The endangered breed is being studied by researchers at Glasgow University.
The University of Glasgow has added a herd of Exmoor ponies to its Cochno Farm.
Studied and monitored by researchers at the university, the ponies are the subject of Debbie Davy's PhD, which aims to investigate genetic variation to improve breeding management practices, and to understand the impact of pony grazing on habitat quality.
Davy's PhD is funded by the Exmoor Pony Society as a part of its centenary celebrations. Alongside this, the ponies will be used for other projects, including Professor Marcello Riggio's research on microbial communities and animal health.
The ancient breed, which was recorded in the 1086 AD Domesday book, is considered to be Britain's most ancient pony, is now listed as endangered by the Rare Breeds Survival Trust.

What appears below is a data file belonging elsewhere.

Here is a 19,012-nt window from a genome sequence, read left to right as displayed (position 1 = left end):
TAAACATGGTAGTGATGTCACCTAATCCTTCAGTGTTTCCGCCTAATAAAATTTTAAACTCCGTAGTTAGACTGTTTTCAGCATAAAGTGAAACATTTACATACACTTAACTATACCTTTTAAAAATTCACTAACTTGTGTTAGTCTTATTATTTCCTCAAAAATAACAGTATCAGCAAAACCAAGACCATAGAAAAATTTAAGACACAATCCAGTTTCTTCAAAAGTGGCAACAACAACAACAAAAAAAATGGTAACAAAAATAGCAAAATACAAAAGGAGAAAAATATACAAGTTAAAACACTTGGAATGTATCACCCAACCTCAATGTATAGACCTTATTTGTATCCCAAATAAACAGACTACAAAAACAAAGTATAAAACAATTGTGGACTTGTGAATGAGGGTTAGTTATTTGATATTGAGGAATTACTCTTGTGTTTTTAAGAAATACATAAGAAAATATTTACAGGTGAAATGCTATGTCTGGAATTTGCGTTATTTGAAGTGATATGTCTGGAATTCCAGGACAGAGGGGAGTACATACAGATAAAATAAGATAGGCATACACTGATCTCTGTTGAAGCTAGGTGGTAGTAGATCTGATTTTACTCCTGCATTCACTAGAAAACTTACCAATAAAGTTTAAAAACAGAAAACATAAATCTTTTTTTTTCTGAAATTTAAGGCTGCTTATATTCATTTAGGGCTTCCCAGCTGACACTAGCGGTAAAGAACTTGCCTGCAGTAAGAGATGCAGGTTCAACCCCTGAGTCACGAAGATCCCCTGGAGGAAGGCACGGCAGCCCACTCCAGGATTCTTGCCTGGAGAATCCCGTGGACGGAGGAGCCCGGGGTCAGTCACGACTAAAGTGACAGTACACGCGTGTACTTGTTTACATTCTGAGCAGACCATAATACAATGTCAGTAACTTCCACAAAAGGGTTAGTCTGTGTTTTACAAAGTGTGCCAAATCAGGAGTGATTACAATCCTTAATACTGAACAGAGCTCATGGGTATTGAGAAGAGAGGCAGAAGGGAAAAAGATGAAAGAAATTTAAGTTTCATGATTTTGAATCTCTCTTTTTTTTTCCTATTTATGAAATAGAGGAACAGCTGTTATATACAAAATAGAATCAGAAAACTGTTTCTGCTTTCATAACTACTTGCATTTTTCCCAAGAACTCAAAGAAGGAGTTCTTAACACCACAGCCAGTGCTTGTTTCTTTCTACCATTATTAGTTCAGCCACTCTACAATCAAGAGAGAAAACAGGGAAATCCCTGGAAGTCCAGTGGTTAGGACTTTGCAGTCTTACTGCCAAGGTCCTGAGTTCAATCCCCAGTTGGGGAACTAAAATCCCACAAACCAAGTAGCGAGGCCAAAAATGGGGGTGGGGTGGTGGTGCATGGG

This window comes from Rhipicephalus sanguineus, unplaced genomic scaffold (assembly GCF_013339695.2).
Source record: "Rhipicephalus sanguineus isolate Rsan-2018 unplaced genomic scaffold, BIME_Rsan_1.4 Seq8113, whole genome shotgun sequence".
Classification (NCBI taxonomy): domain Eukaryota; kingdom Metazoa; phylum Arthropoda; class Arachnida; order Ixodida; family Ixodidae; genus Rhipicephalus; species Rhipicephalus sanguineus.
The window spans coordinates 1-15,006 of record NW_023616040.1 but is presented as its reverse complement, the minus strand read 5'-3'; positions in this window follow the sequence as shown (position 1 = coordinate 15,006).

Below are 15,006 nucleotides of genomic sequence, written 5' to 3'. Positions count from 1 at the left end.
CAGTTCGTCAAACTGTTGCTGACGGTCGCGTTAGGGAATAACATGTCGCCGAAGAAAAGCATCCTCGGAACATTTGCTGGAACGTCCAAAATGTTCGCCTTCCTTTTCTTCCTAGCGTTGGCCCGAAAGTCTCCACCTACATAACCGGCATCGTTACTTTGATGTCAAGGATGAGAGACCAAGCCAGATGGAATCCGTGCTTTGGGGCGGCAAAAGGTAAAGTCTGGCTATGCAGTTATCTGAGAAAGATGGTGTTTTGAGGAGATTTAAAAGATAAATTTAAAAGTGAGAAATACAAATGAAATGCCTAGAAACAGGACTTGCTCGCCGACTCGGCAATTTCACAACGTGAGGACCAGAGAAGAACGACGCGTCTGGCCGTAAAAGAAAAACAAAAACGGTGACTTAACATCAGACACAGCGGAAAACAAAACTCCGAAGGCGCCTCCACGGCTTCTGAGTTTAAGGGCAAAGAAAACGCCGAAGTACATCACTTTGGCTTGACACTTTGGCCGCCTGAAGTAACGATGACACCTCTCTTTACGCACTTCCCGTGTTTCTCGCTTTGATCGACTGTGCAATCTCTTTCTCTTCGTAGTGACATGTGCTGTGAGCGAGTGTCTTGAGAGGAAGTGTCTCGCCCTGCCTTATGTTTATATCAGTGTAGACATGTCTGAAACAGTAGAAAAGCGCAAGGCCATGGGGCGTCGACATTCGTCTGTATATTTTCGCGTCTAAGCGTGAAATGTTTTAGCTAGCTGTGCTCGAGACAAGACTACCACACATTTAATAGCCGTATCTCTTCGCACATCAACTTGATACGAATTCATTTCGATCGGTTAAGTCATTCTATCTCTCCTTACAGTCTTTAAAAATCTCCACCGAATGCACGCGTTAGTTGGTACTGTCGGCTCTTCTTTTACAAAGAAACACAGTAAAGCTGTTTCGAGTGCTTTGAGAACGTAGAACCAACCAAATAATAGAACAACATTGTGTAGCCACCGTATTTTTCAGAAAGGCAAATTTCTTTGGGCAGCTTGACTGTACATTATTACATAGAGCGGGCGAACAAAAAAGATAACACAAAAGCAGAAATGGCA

After a severe genetic bottleneck after the Second World War, the current population of Exmoor ponies is descended solely from fewer than fifty foundation animals.
Introduced to the farm initially in November 2020, the ponies at Cochno farm consists of four mares, one stallion, and three foals, two of which were born at Cochno. Both of the new ponies are reportedly developing well, and are valuable additions to the endangered population.
Commenting on the arrival of the rare ponies, PhD student Debbie Davy said: “Since their arrival the ponies have been attracting lots of positive attention from Cochno visitors, and the herd is now being used in other student projects.
“It’s such a pleasure to work with these important by endangered animals and I hope our work here will help us to gain a better understanding of this important breed.”
Images (C) Lea Gilbert, University of Glasgow MSc student who is working with the ponies